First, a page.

War is declared on the canine species in New-York, and they being strangers, and not having formed alliances for self-defense, but on the contrary, distressed and friendless may have been exposed not only to war, but to pestilence and famine also (George Washington to William Grayson [his assistant secretary and aide-de-camp during the American Revolution], August 22, 1875, quoted by Mark Derr in A Dog's History of America, p. 74).
Washington was concerned about foxhounds he had "adopted" from the Marquis de Lafayette that were in the care of John Quincy Adams, who had brought the dogs to New York from Europe.
Washington's dogs were safe at home at Mount Vernon when he was supervising the construction of an earthenwork forts at what is now Fort Washington Park, located on Waverly Street in Cambridge. Today the park is one of four in the City of Cambridge where dogs are allowed off-leash.
Combining historical considerations with consideration for the people who live in Cambridge today, the Cambridge Historical Commission has approved the temporary installation of fencing that will make the legal off-leash recreation area a safe area for off-leash recreation. The new fencing is not historically accurate; therefore with its approval of the temporary fencing, the Commission has stipulated that, within five years, the City must come up with a more harmonic alternative.
"A dog's life is not very long," said Commission member Jo Solet. "And if we put off putting up the fence, it really is a sacrifice for the dogs and the people [who own them]."
The creative compormise was reported in the Cambridge Chronicle on January 12.
via the Cambridge Dog Owners Group (CDOG)
Dog owners trump history
By Sarah Andrews / Chronicle Staff
Thursday, January 12, 2006
Because the wrought-iron fence surrounding Fort Washington Park doesn?t quite reach the ground, dogs have been known to escape the grassy patch in Cambridgeport, one of three Cambridge parks where dogs are allowed off-leash.
Magazine Street resident Debbie Karlan has seen dogs squeeze through the fence to chase trains down the nearby railroad track and follow the paths of balls and children.
?It?s scary,? she said at a public hearing last Thursday. ?Yes, Cambridge has a dog park, but it?s not quite safe.?
Now, however, dog owners who use Fort Washington Park can rest a little easier. Last week, the Historical Commission approved the temporary installation of a 40-inch-high chain-link fence which will abut the existing fence and keep pooches caged in.
The fence will reach the ground around the perimeter and cover the five entrances to the park that are now open. Three of those will have a gate. The fence is expected to cost about $4,000, according to Greg Garber of the Parks and Urban Forestry Division.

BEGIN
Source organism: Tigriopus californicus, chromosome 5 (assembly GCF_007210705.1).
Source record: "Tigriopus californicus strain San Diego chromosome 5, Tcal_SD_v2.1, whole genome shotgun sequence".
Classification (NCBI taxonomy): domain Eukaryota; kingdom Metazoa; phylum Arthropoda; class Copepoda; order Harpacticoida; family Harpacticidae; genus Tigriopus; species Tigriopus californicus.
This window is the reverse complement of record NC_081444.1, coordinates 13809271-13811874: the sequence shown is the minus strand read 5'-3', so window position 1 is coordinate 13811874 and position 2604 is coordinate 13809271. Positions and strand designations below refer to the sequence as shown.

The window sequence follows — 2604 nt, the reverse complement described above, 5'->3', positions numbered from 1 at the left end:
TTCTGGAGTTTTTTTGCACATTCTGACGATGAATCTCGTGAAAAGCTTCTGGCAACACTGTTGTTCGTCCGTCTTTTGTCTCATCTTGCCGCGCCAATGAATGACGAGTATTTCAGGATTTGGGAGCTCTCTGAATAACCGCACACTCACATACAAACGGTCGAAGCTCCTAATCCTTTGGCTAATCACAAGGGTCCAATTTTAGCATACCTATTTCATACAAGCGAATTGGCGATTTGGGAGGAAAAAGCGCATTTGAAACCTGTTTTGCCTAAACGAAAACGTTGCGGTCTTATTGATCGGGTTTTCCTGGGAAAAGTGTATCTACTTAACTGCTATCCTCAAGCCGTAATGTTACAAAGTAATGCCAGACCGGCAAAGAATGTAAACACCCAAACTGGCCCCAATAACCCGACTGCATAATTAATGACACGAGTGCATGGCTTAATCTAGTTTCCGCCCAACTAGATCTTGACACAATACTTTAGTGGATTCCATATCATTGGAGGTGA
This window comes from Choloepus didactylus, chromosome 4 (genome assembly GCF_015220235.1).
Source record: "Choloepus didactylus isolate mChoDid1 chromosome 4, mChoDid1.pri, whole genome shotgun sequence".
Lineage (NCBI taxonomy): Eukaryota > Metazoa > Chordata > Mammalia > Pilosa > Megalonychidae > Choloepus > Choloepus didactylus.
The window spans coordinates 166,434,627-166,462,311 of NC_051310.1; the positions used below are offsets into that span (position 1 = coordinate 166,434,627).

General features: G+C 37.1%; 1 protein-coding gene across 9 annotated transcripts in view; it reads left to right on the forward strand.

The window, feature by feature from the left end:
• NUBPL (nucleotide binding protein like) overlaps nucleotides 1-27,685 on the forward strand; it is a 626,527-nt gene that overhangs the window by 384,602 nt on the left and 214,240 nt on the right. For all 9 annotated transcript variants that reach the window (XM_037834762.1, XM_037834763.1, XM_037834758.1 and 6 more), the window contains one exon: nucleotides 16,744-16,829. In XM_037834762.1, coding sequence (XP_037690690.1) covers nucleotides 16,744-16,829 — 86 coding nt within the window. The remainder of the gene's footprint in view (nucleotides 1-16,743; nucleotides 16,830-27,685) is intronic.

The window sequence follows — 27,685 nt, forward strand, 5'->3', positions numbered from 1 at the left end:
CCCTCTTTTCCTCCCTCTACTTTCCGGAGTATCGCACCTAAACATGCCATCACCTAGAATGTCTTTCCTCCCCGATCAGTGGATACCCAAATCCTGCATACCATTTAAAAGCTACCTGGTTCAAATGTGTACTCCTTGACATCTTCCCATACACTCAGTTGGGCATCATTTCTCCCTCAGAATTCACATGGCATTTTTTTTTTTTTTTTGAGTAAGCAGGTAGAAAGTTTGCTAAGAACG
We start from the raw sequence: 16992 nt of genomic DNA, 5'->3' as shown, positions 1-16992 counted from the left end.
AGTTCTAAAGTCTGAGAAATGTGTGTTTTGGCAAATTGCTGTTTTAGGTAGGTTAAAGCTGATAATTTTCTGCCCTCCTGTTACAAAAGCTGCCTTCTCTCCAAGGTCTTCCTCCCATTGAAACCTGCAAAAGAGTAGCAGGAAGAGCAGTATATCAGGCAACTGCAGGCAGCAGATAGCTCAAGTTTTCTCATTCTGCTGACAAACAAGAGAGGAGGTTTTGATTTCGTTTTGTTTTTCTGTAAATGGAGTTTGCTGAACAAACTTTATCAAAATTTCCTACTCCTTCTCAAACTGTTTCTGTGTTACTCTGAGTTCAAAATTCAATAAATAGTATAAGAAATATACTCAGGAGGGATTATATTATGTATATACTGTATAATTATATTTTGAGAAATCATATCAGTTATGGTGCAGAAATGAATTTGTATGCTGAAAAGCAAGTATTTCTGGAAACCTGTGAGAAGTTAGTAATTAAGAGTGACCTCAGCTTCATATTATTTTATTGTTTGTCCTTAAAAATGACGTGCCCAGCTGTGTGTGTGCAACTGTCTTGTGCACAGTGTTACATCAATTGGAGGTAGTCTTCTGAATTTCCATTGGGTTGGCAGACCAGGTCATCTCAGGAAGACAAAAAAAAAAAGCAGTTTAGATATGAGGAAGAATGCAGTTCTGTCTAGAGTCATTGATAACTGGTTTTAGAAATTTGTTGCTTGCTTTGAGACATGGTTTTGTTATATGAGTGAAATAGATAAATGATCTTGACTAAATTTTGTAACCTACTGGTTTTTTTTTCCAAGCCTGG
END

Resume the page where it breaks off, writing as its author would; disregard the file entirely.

But the approval came with a catch. Because the proposed fence, which will not be attached to the existing fence, contrasts with the park?s historical design, the city has five years or less to come up with a more harmonic alternative.
?I?m aware that this is a politically desirous thing for the city to do ... but I am also a little troubled by the micromesh fence,? said William King, the commission?s chairman, who added that the project should be ?done right.?
Commission members supported the temporary solution in a 6-1 vote, saying it was important to meet the needs of dogs and their owners.
?A dog?s life is not very long,? said commission member Jo Solet. ?And if we put off putting up the fence, it really is a sacrifice for the dogs and the people [who own them].?
Long a contentious issue, off-leash dog areas have received much attention from city officials and politicians this year. Fort Washington is one of only three spaces in the city where dogs can freely frolic, along with an area on the northwest edge of Danehy Park and a section of the Fresh Pond Reservation.
For more than 10 years, dog owners have lobbied for more of these spaces. Letting a dog off leash in undesignated areas can net flouters of the law a fine, although many say they do it anyway for lack of sanctioned parks.
A June report, which recommended further study of the Fort Washington fence, also listed 82 Pacific St. as having off-leash potential. The study, however, which had been commissioned in 2003, was criticized by some for not making enough progress.
City Councilor Brian Murphy chaired the Public Facilities Committee last term, and has asked City Manager Bob Healy to look into more space for dog parks during the upcoming budget session.
Members of the Cambridge Dog Owners Group stopped short of calling last week?s decision a ?victory,? saying that dog parks in Cambridge still have a long way to go.
Helen Fairman of West Cambridge said dog owners were a ?tremendously under-served population.? And she said CDOG continues to worry about off-leash rights in other parks.
?We?re deeply concerned about access being threatened in other areas,? she said, referring specifically to the Fresh Pond Reservation where she said the dog area has been made smaller.
But CDOG members said they were pleased with the commission?s swift ruling on Fort Washington Park.
Cambridge currently has 2,133 licensed dogs living in the city, according to the Animal Commission. Licensing a dog costs $5 per year for spayed pups and $15 for those not spayed.
CDOG member Catherine Fabio said dog owners might be willing to face an increase in these fees in order to help fund more off-leash areas in the city.
The fence at Fort Washington faced the Historic Commission?s hurdle because it is a landmark. The park was created in 1774 by George Washington as a fort during the Siege of Boston. In 1858, the property was donated to the city, provided it be fenced in and adorned.
The wrought-iron fence was last restored between 1978 and 1993, according to Sarah Burks of the Historic Commission. Off-leash use was approved for the park in 1994. Contact Sarah Andrews at sandrews at cnc.com.